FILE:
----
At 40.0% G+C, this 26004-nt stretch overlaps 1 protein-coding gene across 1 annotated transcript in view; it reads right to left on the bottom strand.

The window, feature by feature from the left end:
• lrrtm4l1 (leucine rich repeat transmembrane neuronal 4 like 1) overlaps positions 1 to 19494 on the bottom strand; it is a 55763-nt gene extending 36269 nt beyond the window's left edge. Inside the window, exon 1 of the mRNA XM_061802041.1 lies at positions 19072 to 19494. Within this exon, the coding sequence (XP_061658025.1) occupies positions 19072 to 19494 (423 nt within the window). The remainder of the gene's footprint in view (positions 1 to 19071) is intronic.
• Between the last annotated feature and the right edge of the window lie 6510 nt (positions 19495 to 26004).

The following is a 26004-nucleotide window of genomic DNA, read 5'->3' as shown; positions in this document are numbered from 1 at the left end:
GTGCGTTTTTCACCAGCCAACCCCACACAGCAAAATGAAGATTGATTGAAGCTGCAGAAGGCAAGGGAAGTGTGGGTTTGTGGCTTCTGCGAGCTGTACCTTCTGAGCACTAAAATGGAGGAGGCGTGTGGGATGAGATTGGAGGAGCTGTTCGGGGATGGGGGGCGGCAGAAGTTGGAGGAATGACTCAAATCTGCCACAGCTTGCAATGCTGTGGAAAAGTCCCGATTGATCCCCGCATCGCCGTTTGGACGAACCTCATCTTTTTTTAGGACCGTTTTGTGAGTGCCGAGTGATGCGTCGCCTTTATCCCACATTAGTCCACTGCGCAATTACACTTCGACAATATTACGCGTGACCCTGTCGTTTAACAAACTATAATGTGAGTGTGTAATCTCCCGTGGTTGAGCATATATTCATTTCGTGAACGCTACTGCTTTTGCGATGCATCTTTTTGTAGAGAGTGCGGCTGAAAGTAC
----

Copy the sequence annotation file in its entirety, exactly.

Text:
At 40.0% G+C, this 26004-nt stretch overlaps 1 protein-coding gene across 1 annotated transcript in view; it reads right to left on the bottom strand.

The window, feature by feature from the left end:
• lrrtm4l1 (leucine rich repeat transmembrane neuronal 4 like 1) overlaps positions 1 to 19494 on the bottom strand; it is a 55763-nt gene extending 36269 nt beyond the window's left edge. Inside the window, exon 1 of the mRNA XM_061802041.1 lies at positions 19072 to 19494. Within this exon, the coding sequence (XP_061658025.1) occupies positions 19072 to 19494 (423 nt within the window). The remainder of the gene's footprint in view (positions 1 to 19071) is intronic.
• Between the last annotated feature and the right edge of the window lie 6510 nt (positions 19495 to 26004).

The following is a 26004-nucleotide window of genomic DNA, read 5'->3' as shown; positions in this document are numbered from 1 at the left end:
GTGCGTTTTTCACCAGCCAACCCCACACAGCAAAATGAAGATTGATTGAAGCTGCAGAAGGCAAGGGAAGTGTGGGTTTGTGGCTTCTGCGAGCTGTACCTTCTGAGCACTAAAATGGAGGAGGCGTGTGGGATGAGATTGGAGGAGCTGTTCGGGGATGGGGGGCGGCAGAAGTTGGAGGAATGACTCAAATCTGCCACAGCTTGCAATGCTGTGGAAAAGTCCCGATTGATCCCCGCATCGCCGTTTGGACGAACCTCATCTTTTTTTAGGACCGTTTTGTGAGTGCCGAGTGATGCGTCGCCTTTATCCCACATTAGTCCACTGCGCAATTACACTTCGACAATATTACGCGTGACCCTGTCGTTTAACAAACTATAATGTGAGTGTGTAATCTCCCGTGGTTGAGCATATATTCATTTCGTGAACGCTACTGCTTTTGCGATGCATCTTTTTGTAGAGAGTGCGGCTGAAAGTAC